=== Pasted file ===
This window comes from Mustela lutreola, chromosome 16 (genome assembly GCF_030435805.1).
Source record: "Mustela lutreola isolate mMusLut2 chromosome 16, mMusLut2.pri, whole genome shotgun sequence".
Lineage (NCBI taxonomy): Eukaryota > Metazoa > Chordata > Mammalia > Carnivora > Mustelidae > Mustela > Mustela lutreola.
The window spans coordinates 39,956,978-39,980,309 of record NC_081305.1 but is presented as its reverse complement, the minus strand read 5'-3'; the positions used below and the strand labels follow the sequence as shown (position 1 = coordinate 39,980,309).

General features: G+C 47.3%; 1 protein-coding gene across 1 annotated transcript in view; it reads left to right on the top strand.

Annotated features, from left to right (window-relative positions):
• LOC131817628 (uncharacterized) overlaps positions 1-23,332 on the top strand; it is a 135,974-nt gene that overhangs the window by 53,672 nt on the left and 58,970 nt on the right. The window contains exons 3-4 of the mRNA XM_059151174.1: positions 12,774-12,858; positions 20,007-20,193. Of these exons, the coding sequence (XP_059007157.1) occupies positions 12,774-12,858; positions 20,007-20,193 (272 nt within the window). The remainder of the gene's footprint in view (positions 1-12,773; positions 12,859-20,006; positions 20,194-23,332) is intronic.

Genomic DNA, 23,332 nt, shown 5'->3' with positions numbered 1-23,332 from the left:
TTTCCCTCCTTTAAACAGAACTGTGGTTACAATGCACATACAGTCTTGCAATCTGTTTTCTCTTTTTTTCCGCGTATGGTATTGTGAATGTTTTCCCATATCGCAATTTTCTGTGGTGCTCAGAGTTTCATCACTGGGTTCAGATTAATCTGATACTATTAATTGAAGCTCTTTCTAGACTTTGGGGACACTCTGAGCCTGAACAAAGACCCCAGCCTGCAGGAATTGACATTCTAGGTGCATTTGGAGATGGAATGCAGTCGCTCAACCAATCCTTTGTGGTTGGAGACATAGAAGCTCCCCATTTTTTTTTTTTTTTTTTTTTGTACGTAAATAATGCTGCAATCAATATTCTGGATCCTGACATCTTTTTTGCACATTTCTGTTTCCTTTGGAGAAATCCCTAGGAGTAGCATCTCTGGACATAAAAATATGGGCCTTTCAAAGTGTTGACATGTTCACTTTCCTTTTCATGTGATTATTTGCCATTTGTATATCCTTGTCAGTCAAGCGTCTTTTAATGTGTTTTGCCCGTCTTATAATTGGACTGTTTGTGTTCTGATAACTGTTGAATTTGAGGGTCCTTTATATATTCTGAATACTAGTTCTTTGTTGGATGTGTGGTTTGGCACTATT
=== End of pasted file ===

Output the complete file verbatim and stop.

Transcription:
This window comes from Mustela lutreola, chromosome 16 (genome assembly GCF_030435805.1).
Source record: "Mustela lutreola isolate mMusLut2 chromosome 16, mMusLut2.pri, whole genome shotgun sequence".
Lineage (NCBI taxonomy): Eukaryota > Metazoa > Chordata > Mammalia > Carnivora > Mustelidae > Mustela > Mustela lutreola.
The window spans coordinates 39,956,978-39,980,309 of record NC_081305.1 but is presented as its reverse complement, the minus strand read 5'-3'; the positions used below and the strand labels follow the sequence as shown (position 1 = coordinate 39,980,309).

General features: G+C 47.3%; 1 protein-coding gene across 1 annotated transcript in view; it reads left to right on the top strand.

Annotated features, from left to right (window-relative positions):
• LOC131817628 (uncharacterized) overlaps positions 1-23,332 on the top strand; it is a 135,974-nt gene that overhangs the window by 53,672 nt on the left and 58,970 nt on the right. The window contains exons 3-4 of the mRNA XM_059151174.1: positions 12,774-12,858; positions 20,007-20,193. Of these exons, the coding sequence (XP_059007157.1) occupies positions 12,774-12,858; positions 20,007-20,193 (272 nt within the window). The remainder of the gene's footprint in view (positions 1-12,773; positions 12,859-20,006; positions 20,194-23,332) is intronic.

Genomic DNA, 23,332 nt, shown 5'->3' with positions numbered 1-23,332 from the left:
TTTCCCTCCTTTAAACAGAACTGTGGTTACAATGCACATACAGTCTTGCAATCTGTTTTCTCTTTTTTTCCGCGTATGGTATTGTGAATGTTTTCCCATATCGCAATTTTCTGTGGTGCTCAGAGTTTCATCACTGGGTTCAGATTAATCTGATACTATTAATTGAAGCTCTTTCTAGACTTTGGGGACACTCTGAGCCTGAACAAAGACCCCAGCCTGCAGGAATTGACATTCTAGGTGCATTTGGAGATGGAATGCAGTCGCTCAACCAATCCTTTGTGGTTGGAGACATAGAAGCTCCCCATTTTTTTTTTTTTTTTTTTTTGTACGTAAATAATGCTGCAATCAATATTCTGGATCCTGACATCTTTTTTGCACATTTCTGTTTCCTTTGGAGAAATCCCTAGGAGTAGCATCTCTGGACATAAAAATATGGGCCTTTCAAAGTGTTGACATGTTCACTTTCCTTTTCATGTGATTATTTGCCATTTGTATATCCTTGTCAGTCAAGCGTCTTTTAATGTGTTTTGCCCGTCTTATAATTGGACTGTTTGTGTTCTGATAACTGTTGAATTTGAGGGTCCTTTATATATTCTGAATACTAGTTCTTTGTTGGATGTGTGGTTTGGCACTATT